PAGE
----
Shou it be divine or human ? Shou it embrace the right way, you cannot be be the simple belief and obedience of the happy hereafter.” To which they replied, word and testimony of God, or of the “ Brother, we understand your religion is opinions and dictates of men ? You will, written in a book. You say that there is no doubt, say, Of the former. So say we; but one way to worship and serve the and yet, strange to tell, all the sects are Great Spirit. If there be but one religion, offended. And why? We shall leave it to why do you white people differ so much them to say; for they have not yet, no, about it? Why not all agree, as you can not one of them, presented any relevant all read the book ? Brother, we do not reason, why we should desist from urging understand these things. We are told the indispensable duty, absolute necessity, your religion was given to your fore and vast importance of the reformation for fathers. We also have a religion which which we plead. They have not presented was given to our forefathers. It teaches us with the detection of one single error us to be thankful for all the favors we re- in our premises. We shall conclude our ceive, to love one another, and to be united. humble appeal by respectfully assuring all We never quarrel about religion. We are concerned, that if they, or any of them, told you have been preaching to the white will convince us of any error, either of people in this place. Those people are faith or practice, that we will candidly re.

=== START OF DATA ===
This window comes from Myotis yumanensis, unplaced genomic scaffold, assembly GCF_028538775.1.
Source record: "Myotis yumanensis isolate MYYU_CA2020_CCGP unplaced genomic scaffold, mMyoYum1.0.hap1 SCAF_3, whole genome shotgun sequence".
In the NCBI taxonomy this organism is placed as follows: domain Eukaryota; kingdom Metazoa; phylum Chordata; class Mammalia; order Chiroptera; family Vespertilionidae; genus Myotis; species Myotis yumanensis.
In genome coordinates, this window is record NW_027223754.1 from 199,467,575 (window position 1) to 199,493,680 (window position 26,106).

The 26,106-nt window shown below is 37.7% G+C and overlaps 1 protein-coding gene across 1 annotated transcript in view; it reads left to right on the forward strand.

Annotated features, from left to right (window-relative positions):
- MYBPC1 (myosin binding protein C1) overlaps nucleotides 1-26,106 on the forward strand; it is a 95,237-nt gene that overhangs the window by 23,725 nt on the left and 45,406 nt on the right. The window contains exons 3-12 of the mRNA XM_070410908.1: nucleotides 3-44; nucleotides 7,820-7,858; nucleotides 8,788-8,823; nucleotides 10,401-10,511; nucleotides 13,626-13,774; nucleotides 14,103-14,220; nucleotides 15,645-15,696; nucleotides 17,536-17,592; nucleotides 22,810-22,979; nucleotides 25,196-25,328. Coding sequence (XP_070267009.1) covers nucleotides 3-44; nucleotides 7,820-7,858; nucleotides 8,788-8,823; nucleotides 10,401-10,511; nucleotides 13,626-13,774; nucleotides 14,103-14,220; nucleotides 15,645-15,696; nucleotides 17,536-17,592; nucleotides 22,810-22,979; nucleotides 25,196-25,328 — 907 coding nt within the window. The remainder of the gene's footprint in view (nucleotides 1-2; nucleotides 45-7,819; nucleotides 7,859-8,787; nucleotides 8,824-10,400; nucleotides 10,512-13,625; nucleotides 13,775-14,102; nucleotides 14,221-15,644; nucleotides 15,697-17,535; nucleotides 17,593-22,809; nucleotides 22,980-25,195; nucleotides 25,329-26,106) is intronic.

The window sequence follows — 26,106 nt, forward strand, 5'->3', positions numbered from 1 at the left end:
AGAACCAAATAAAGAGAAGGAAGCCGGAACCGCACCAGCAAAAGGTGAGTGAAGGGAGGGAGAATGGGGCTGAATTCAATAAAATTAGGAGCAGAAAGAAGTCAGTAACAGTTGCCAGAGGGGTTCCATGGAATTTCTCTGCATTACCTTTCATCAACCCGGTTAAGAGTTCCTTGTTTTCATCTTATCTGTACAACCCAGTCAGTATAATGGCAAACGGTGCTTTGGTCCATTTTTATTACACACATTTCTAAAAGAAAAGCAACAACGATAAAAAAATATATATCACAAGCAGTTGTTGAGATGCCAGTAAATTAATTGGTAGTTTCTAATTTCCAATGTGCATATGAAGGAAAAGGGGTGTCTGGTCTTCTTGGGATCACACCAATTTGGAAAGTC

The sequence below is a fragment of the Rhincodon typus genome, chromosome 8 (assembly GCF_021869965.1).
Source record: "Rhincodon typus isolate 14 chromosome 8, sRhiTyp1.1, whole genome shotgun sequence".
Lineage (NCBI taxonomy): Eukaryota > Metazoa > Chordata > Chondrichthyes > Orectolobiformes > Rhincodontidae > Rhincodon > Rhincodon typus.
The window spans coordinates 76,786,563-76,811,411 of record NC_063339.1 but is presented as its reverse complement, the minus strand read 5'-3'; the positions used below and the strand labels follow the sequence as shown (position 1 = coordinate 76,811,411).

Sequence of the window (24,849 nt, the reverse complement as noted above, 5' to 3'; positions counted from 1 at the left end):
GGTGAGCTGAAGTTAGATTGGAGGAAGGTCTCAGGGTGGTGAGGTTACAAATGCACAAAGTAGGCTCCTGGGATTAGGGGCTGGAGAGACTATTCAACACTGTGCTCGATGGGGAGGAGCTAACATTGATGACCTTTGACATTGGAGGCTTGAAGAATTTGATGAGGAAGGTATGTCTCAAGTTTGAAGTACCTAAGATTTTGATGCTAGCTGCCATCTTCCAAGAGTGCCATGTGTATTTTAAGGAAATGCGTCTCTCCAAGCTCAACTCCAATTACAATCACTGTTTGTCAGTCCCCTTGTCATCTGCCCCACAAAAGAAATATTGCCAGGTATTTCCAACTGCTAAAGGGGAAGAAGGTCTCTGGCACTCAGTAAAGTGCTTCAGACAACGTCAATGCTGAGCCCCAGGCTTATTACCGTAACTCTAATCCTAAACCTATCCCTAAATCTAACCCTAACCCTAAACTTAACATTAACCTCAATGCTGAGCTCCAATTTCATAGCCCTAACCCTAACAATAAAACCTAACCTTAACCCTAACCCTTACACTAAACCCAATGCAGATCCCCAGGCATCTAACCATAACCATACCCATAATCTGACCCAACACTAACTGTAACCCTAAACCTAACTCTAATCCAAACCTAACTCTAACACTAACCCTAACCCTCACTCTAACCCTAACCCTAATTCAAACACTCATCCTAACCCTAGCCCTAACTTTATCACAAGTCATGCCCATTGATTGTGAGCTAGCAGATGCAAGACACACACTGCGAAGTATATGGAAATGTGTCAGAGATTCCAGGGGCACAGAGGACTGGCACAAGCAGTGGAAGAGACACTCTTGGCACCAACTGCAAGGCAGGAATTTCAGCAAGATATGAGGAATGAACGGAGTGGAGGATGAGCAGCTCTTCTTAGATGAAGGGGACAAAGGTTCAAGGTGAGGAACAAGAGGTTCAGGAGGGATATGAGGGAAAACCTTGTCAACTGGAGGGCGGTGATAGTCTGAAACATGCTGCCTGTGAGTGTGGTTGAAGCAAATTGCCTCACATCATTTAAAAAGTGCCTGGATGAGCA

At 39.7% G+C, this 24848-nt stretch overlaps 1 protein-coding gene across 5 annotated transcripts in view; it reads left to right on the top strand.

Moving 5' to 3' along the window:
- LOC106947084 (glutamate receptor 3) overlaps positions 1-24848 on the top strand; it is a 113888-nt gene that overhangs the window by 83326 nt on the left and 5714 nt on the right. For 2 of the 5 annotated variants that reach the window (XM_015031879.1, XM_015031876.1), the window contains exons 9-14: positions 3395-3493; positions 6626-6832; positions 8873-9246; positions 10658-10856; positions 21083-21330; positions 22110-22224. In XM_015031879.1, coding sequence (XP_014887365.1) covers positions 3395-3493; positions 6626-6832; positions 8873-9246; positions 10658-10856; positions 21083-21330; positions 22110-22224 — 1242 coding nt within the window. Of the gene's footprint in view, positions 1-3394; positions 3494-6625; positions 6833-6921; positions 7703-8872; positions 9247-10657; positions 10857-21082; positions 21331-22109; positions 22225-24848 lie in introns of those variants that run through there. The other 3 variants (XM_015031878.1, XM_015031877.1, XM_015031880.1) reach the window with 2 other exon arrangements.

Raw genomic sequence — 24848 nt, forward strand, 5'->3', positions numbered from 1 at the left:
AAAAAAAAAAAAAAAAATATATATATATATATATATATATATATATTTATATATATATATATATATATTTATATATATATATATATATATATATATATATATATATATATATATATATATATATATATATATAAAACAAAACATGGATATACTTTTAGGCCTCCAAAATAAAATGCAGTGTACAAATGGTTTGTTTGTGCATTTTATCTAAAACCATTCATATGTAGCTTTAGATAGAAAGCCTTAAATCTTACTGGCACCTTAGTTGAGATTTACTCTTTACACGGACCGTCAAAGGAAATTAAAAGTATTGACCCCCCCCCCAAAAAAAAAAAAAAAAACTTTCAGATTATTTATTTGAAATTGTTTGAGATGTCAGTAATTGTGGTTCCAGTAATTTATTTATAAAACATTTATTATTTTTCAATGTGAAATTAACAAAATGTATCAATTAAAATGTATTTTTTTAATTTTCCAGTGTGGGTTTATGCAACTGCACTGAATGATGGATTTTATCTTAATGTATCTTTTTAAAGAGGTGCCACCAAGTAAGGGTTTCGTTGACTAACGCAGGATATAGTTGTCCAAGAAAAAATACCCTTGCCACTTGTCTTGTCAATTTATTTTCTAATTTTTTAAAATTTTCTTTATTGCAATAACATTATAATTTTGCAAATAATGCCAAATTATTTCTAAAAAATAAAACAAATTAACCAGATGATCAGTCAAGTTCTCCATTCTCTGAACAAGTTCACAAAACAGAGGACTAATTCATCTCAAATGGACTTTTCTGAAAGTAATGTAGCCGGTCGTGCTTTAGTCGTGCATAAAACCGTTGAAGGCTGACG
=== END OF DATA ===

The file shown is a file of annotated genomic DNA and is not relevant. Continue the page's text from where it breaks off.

you do not

linquish it, and thank God and man for the discovery. Also, that if they will show us how we may, without giving offence, plead the cause of a reformation, which involves the glory of God and the happiness of mankind, we shall thankfully adopt it.

For the assistance and satisfaction of our inquiring friends, who wish to avail themselves of the luminous fulness of the holy scriptures upon the great subject under consideration, we subjoin the following analysis of the sacred oracles, and the great salvation which they exhibit; by the due consideration of which the scriptural evidence and certainty of what is intended, will, we hope, be apparently obvious.

upon every subject in the sacred volume, the following things should be duly considered: viz. Who speaks; to whom he speaks; what he says; why he says it; when; and where he said so.



Of sin. 4. Of the Saviour. 5. Of 1. The knowledge of God. 2. Of man. his salvation. 6. Of the principle and means of enjoying it. 7. Of its blissful effects and consequences.

Also, that in order to enjoy a clear and comprehensive knowledge of what we read